Our property exposure remains focused on the UK despite the diversification potential of global property. We still see sufficient value remaining in the UK names to justify this tilt although we do not rule out adding to global property when this changes.
Carbon pricing is a complex subject. At its core is the idea that companies should either pay a tax on the carbon emissions they create or pay for the right to emit.
While the merits of each method are debatable, it is widely accepted that forcing companies to view emissions as a financial expense plays a key part in reducing environmental damage. The need for a single carbon pricing mechanism has never been greater.
At present, the World Bank claims there are 64 separate carbon pricing initiatives. However, these only cover 21.5% of global emissions. In May, the carbon price in the EU hit a record €50 per tonne. Research by Dutch asset manager Kempen Capital Management claims that if a $75 per tonne carbon tax were imposed, global stock markets could fall around 20% due to the hit that company profits would take.
The study is certainly thought provoking and perhaps highlights a complacency in financial markets around the costs associated with reducing carbon emissions. However, the study makes two assumptions. The first is that all companies are willing and able to report the emissions associated with both their operations and those from the use of their products. The second is that businesses take the added expenses straight to the bottom line and do not pass costs on to customers.
Clearly, passing these costs on would almost certainly create inflationary pressures. Either way, it seems that equity markets might be rather complacent when it comes to counting the financial cost of meeting the Paris Accord and other climate change targets.
The IMF has suggested a global carbon price floor is needed to meet the goals set out by the Paris Accord, though the imposition would take a significant amount of time. Either way, companies are coming under increasing pressure to get their houses in order when it comes to carbon emissions. Higher carbon taxes will require stricter and more accurate reporting requirements, something that has been in the pipeline for some time.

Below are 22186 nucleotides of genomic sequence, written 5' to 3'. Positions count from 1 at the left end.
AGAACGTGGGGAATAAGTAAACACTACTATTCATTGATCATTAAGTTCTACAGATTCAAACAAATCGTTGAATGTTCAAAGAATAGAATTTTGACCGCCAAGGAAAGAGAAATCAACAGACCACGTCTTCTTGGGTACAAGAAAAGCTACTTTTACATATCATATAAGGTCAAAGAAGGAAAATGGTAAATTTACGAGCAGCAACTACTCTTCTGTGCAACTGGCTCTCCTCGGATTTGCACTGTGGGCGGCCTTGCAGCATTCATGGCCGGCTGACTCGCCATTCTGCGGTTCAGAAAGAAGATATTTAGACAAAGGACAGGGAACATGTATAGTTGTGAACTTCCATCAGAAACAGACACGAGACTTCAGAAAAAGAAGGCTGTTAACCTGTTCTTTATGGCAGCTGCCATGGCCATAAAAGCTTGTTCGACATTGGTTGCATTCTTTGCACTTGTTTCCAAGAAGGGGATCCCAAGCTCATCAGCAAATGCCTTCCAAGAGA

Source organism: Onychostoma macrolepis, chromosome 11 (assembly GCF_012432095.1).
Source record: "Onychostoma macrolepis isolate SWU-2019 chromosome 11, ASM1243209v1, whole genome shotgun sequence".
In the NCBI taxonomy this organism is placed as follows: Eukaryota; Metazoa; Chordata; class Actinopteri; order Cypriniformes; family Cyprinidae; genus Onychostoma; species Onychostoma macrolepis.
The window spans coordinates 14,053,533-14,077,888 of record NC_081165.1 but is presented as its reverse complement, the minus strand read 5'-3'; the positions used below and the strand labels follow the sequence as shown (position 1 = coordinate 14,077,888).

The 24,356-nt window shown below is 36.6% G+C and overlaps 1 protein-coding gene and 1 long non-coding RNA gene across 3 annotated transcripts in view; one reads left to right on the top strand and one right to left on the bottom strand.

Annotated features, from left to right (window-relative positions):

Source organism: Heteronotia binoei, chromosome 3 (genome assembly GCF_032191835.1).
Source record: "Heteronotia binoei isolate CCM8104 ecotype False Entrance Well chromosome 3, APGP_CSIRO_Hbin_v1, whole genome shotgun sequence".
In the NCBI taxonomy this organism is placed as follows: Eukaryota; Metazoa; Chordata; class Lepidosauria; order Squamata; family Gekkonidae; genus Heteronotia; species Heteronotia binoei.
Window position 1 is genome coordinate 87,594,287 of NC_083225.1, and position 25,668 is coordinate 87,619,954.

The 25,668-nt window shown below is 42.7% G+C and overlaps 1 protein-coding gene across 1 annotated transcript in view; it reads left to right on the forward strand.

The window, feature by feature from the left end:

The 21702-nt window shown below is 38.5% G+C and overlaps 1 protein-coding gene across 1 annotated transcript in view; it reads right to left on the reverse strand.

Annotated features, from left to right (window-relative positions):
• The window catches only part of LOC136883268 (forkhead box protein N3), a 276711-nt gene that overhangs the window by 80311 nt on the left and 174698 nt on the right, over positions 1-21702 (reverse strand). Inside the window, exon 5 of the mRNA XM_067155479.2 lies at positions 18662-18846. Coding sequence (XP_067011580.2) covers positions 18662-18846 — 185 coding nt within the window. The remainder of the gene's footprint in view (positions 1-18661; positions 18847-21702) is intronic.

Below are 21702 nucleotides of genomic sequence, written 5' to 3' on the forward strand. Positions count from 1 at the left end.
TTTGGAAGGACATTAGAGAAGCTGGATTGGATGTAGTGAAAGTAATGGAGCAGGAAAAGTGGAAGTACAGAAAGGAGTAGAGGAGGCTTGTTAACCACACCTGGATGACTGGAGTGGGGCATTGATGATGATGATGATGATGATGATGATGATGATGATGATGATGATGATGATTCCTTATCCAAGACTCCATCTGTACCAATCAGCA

No real need to remember to head to the travel agents for holiday currency this year or google the best supermarket to pick some up from (you never got it at the airport, did you?) – just an ATM if you really need cash … and that’s the point this month. In any event, even if travel were ‘normal’, how often do we now need cash when travelling?
The currency of the world used to be the greenback … now it is plastic, or even your telephone if you have the right one. Thousands of people in Sweden even have microchips in their palms for convenience.
Ignoring FX costs with your bank/credit card company (not unimportant, but not the point here), in reality it is both safer and much more convenient to avoid cash when travelling, other than smaller notes for tips etc. Your travel currency remains sterling, even if you do get the chance to leave these shores this year.
The cost of holding cash over the last year is about to rise. Strictly speaking, the loss of spending power is higher because inflation is higher, but it assumes one would have spent that same cash on specific goods and services, not invested it, not hidden it under the bed and not had it in an interest bearing account (same as hiding it under the bed, just safer). Inflation in the UK is calculated (we are assuming Consumer Price Inflation (CPI) here) based on 650 goods and services.
Literally nobody has exactly that expenditure in a year, possibly not even in a lifetime. The point here is that cash has lost some of its spending power, yes, but it is modest in most cases. Holding cash (like Goldilocks, not too much, not too little) makes sense for most of us most of the time. To maintain spending power, we need to meet (preferably beat) CPI … and cash won’t be doing that anytime soon, so other assets come into play
The Monthly Market Commentary (MMC) is written and researched by Simon Gibson, Richard Smith, Scott Bradshaw, Jonathon Marchant and Lauren Wilson for clients and professional connections of Mattioli Woods plc, and is for information purposes only. It is not intended to be an invitation to buy, or to act upon the comments made, and all investment decisions should be taken with advice, given appropriate knowledge of the investor’s circumstances. The value of investments and the income from them can fall as well as rise and investors may not get back the full amount invested. Past performance is not a guide to the future. Mattioli Woods plc is authorised and regulated by the Financial Conduct Authority.
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Sources: www.bbc.co.uk, www.bloomberg.com, Financial Express, www.thedragonsblade.com, www.express.co.uk, www.pitstoppin.co.uk, www.vr-12.com, www.smalltalkbigresults.wordpress.com, www.mmn.com, www.avantida.com, www.plazmedia.com, www.sibcyclinenews.com, www.viewzone.com, www.anonw.wordpress.com. All other sources quoted if used directly; except fund managers who will be left anonymous; otherwise, this is the work of Mattioli Woods plc.